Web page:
Balinese Hindus Celebrate Kuningan Day Festival

Date 2013/4/8 18:00:43 | Topic: Hindu Press International




BALI, INDONESIA, April 6, 2013 (The Jakarta Post): Balinese Hindus will flock to temples throughout the island as they observe Kuningan on Saturday. Kuningan Day is the end of a series of ceremonies to celebrate the victory of Dharma (goodness) over Adharma (evil) that begins with Galungan on March 27. Galungan and Kuningan are observed every 210 days, or every six months according to the Balinese calendar.

Devotees carry colorful offerings in various shapes and sizes, such as Sodan -- a small offering of fruit, cakes and flowers -- or the larger, towering version Gebogan. Canang is the simplest offering made with fresh flowers and leaves placed on a square of coconut leaves. A small portion of yellow rice on sugar palm leaves is also placed on each offering, especially for Kuningan Day.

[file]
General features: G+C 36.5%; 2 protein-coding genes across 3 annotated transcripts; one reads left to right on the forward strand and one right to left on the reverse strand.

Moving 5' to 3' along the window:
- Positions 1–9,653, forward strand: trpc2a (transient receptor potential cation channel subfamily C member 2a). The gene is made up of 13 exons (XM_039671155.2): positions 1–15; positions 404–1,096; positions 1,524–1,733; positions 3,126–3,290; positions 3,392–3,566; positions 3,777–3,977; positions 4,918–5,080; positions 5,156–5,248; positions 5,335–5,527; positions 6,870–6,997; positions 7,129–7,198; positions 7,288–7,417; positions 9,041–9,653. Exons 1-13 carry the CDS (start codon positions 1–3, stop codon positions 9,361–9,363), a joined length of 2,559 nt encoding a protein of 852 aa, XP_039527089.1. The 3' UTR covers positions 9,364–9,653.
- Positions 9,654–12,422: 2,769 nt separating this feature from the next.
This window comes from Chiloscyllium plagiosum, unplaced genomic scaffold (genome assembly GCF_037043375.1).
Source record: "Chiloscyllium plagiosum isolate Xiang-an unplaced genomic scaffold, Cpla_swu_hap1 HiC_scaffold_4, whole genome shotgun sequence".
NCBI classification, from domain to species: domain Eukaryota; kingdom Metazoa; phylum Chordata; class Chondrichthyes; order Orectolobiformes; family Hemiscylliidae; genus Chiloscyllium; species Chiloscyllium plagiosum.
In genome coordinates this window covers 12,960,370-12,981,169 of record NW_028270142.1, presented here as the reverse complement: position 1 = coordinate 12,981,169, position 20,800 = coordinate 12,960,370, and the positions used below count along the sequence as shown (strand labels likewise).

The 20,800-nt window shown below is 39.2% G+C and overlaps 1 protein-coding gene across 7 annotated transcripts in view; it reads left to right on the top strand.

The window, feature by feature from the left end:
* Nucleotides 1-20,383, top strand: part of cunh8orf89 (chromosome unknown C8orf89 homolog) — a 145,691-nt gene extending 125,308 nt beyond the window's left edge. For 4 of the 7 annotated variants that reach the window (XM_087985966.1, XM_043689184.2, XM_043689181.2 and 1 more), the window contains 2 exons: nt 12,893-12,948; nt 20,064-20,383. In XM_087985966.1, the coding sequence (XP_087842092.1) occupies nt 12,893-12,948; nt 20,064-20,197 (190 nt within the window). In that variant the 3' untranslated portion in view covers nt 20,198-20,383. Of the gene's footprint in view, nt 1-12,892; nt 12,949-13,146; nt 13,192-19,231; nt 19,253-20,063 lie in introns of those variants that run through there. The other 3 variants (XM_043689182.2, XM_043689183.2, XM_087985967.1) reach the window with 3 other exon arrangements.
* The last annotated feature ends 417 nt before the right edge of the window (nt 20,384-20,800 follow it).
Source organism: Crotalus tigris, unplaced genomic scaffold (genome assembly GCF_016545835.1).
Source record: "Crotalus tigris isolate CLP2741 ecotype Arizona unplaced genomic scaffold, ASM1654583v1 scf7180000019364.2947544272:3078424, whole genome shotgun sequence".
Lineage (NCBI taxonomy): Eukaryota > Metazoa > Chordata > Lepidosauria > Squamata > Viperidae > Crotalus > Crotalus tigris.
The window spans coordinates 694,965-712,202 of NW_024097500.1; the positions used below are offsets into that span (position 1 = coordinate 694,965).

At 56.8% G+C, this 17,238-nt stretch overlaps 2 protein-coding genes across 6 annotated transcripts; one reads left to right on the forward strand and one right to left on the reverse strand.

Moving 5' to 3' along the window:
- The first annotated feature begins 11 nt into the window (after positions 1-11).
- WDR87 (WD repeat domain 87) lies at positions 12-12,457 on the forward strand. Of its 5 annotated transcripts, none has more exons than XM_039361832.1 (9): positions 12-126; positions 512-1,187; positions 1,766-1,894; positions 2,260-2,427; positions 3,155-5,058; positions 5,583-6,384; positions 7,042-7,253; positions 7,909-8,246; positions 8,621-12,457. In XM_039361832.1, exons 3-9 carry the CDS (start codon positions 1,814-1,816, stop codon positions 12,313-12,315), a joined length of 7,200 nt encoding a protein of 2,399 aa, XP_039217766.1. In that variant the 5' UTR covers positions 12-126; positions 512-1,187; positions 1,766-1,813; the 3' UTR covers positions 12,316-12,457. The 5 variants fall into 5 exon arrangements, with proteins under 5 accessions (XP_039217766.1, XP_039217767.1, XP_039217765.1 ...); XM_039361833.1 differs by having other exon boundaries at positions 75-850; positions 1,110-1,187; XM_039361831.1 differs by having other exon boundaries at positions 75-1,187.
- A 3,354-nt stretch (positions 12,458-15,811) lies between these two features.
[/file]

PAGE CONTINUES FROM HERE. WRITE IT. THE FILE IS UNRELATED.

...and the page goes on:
The word kuningan (yellow) refers to the colored rice, which is usually accompanied by traditional side dishes. These offerings are not only dedicated to God but are also intended for the family feast. All the food offerings are eaten once prayers are performed.

"Yellow is a symbol of wisdom. It reminds Balinese Hindus to be wise at every moment. Every single problem should be solved wisely," the Indonesian Parisadha Hindu Council (PHDI) Bali chapter, I Gusti Ngurah Sudiana told Bali Daily on Thursday.

Kuningan is also derived from the word ning, which in the Balinese language means clear. "It means that we have to keep thinking clearly," Sudiana explained. "Yellow is also a symbol of prosperity. It shows our gratitude for the prosperity we have already gained," Sudiana stressed.



This article comes from Hinduism Today Magazine
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